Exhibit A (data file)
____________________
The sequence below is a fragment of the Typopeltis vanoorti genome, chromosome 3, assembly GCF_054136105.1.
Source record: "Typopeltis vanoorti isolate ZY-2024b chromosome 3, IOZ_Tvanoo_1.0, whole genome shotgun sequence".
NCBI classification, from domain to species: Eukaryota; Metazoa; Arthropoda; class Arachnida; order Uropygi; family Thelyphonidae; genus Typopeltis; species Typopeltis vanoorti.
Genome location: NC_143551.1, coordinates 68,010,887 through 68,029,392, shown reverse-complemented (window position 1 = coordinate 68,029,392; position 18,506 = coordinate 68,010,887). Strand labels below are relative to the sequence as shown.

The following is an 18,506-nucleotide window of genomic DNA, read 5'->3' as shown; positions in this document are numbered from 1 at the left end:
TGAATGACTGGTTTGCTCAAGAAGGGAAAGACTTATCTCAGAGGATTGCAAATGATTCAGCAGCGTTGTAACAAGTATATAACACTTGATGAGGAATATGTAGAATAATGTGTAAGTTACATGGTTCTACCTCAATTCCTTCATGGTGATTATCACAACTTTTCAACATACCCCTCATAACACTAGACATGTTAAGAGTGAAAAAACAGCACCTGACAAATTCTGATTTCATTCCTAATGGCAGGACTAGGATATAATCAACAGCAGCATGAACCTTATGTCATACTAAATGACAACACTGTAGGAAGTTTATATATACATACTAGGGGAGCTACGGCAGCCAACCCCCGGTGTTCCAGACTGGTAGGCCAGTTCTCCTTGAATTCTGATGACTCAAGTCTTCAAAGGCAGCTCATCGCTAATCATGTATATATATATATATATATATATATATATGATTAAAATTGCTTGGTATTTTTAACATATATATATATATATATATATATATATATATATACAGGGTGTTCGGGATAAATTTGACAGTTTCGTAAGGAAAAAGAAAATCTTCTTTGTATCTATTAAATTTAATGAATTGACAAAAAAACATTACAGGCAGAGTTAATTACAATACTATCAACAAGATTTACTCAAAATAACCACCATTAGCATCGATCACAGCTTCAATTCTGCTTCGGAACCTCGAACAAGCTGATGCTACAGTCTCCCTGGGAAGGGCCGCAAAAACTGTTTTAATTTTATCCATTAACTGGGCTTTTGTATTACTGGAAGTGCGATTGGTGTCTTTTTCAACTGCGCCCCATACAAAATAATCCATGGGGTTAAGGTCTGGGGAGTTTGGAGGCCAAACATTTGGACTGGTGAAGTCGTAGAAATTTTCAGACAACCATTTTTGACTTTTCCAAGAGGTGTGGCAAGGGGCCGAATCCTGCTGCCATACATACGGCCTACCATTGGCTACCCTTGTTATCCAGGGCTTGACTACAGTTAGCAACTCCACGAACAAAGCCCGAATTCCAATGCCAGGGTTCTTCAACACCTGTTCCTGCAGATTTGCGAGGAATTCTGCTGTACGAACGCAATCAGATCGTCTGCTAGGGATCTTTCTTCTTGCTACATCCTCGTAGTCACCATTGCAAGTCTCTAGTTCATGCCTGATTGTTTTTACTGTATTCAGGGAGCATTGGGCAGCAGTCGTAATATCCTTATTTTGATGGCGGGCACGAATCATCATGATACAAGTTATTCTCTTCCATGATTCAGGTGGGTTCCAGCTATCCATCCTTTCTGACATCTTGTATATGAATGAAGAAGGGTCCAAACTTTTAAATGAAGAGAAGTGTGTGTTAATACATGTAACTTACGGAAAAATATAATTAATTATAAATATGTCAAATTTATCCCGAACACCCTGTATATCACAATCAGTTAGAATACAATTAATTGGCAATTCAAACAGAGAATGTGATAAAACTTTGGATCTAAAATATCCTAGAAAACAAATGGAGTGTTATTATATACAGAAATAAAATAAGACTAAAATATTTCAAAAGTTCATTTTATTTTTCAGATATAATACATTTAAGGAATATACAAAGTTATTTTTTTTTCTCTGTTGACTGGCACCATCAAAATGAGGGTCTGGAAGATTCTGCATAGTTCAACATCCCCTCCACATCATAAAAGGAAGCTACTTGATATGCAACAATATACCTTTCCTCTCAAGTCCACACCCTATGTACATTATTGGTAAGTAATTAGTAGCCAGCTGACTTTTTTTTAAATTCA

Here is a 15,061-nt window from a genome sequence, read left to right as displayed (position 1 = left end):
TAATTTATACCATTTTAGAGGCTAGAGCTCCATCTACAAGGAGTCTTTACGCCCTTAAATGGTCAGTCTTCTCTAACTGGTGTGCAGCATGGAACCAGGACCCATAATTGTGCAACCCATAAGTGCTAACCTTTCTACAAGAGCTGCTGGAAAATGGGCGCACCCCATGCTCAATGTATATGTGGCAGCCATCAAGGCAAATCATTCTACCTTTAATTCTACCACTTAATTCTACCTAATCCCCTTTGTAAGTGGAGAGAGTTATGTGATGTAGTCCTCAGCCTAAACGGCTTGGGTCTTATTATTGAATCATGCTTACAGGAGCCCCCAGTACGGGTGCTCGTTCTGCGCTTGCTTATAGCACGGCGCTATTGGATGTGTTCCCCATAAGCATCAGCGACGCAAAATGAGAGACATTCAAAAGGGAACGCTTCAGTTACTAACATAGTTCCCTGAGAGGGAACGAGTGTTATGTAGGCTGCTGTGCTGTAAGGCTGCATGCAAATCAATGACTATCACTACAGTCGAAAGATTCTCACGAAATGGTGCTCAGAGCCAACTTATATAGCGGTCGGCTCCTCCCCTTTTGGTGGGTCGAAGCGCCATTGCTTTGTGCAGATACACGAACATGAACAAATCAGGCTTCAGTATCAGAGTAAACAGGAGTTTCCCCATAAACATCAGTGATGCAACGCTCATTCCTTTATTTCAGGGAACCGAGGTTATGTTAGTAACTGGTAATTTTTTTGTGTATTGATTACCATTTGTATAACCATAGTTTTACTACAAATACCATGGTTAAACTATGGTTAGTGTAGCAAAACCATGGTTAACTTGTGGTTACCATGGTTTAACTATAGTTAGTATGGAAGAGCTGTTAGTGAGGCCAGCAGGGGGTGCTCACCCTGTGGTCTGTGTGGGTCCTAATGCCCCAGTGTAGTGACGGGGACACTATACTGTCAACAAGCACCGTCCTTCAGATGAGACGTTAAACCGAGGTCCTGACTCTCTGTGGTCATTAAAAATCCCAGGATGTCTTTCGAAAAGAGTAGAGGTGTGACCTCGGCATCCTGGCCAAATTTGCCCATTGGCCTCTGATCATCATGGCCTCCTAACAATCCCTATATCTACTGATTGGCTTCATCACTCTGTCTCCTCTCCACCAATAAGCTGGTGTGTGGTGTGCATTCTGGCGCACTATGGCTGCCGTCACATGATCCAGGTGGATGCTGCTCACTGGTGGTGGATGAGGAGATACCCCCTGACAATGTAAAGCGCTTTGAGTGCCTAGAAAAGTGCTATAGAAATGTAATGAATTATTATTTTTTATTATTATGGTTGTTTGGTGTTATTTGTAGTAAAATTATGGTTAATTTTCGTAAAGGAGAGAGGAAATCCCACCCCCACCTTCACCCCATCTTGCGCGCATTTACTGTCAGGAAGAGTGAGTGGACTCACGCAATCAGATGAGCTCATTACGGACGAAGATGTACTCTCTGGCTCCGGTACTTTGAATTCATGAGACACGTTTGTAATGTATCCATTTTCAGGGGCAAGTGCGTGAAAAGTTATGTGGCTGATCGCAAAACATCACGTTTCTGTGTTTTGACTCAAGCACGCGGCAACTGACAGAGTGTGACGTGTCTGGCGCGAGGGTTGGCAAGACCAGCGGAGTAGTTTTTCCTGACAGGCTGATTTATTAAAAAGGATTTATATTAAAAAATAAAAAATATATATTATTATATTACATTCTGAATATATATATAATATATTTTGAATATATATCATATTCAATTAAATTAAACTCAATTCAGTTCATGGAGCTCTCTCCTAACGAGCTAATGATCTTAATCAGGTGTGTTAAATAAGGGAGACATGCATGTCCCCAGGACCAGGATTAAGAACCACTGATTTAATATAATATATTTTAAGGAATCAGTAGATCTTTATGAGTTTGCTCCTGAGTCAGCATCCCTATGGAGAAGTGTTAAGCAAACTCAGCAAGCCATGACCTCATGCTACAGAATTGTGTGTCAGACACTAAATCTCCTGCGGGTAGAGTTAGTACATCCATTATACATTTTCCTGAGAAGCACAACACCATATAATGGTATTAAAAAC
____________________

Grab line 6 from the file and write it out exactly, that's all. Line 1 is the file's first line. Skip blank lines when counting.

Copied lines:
TGAATGACTGGTTTGCTCAAGAAGGGAAAGACTTATCTCAGAGGATTGCAAATGATTCAGCAGCGTTGTAACAAGTATATAACACTTGATGAGGAATATGTAGAATAATGTGTAAGTTACATGGTTCTACCTCAATTCCTTCATGGTGATTATCACAACTTTTCAACATACCCCTCATAACACTAGACATGTTAAGAGTGAAAAAACAGCACCTGACAAATTCTGATTTCATTCCTAATGGCAGGACTAGGATATAATCAACAGCAGCATGAACCTTATGTCATACTAAATGACAACACTGTAGGAAGTTTATATATACATACTAGGGGAGCTACGGCAGCCAACCCCCGGTGTTCCAGACTGGTAGGCCAGTTCTCCTTGAATTCTGATGACTCAAGTCTTCAAAGGCAGCTCATCGCTAATCATGTATATATATATATATATATATATATATATGATTAAAATTGCTTGGTATTTTTAACATATATATATATATATATATATATATATATATATACAGGGTGTTCGGGATAAATTTGACAGTTTCGTAAGGAAAAAGAAAATCTTCTTTGTATCTATTAAATTTAATGAATTGACAAAAAAACATTACAGGCAGAGTTAATTACAATACTATCAACAAGATTTACTCAAAATAACCACCATTAGCATCGATCACAGCTTCAATTCTGCTTCGGAACCTCGAACAAGCTGATGCTACAGTCTCCCTGGGAAGGGCCGCAAAAACTGTTTTAATTTTATCCATTAACTGGGCTTTTGTATTACTGGAAGTGCGATTGGTGTCTTTTTCAACTGCGCCCCATACAAAATAATCCATGGGGTTAAGGTCTGGGGAGTTTGGAGGCCAAACATTTGGACTGGTGAAGTCGTAGAAATTTTCAGACAACCATTTTTGACTTTTCCAAGAGGTGTGGCAAGGGGCCGAATCCTGCTGCCATACATACGGCCTACCATTGGCTACCCTTGTTATCCAGGGCTTGACTACAGTTAGCAACTCCACGAACAAAGCCCGAATTCCAATGCCAGGGTTCTTCAACACCTGTTCCTGCAGATTTGCGAGGAATTCTGCTGTACGAACGCAATCAGATCGTCTGCTAGGGATCTTTCTTCTTGCTACATCCTCGTAGTCACCATTGCAAGTCTCTAGTTCATGCCTGATTGTTTTTACTGTATTCAGGGAGCATTGGGCAGCAGTCGTAATATCCTTATTTTGATGGCGGGCACGAATCATCATGATACAAGTTATTCTCTTCCATGATTCAGGTGGGTTCCAGCTATCCATCCTTTCTGACATCTTGTATATGAATGAAGAAGGGTCCAAACTTTTAAATGAAGAGAAGTGTGTGTTAATACATGTAACTTACGGAAAAATATAATTAATTATAAATATGTCAAATTTATCCCGAACACCCTGTATATCACAATCAGTTAGAATACAATTAATTGGCAATTCAAACAGAGAATGTGATAAAACTTTGGATCTAAAATATCCTAGAAAACAAATGGAGTGTTATTATATACAGAAATAAAATAAGACTAAAATATTTCAAAAGTTCATTTTATTTTTCAGATATAATACATTTAAGGAATATACAAAGTTATTTTTTTTTCTCTGTTGACTGGCACCATCAAAATGAGGGTCTGGAAGATTCTGCATAGTTCAACATCCCCTCCACATCATAAAAGGAAGCTACTTGATATGCAACAATATACCTTTCCTCTCAAGTCCACACCCTATGTACATTATTGGTAAGTAATTAGTAGCCAGCTGACTTTTTTTTAAATTCA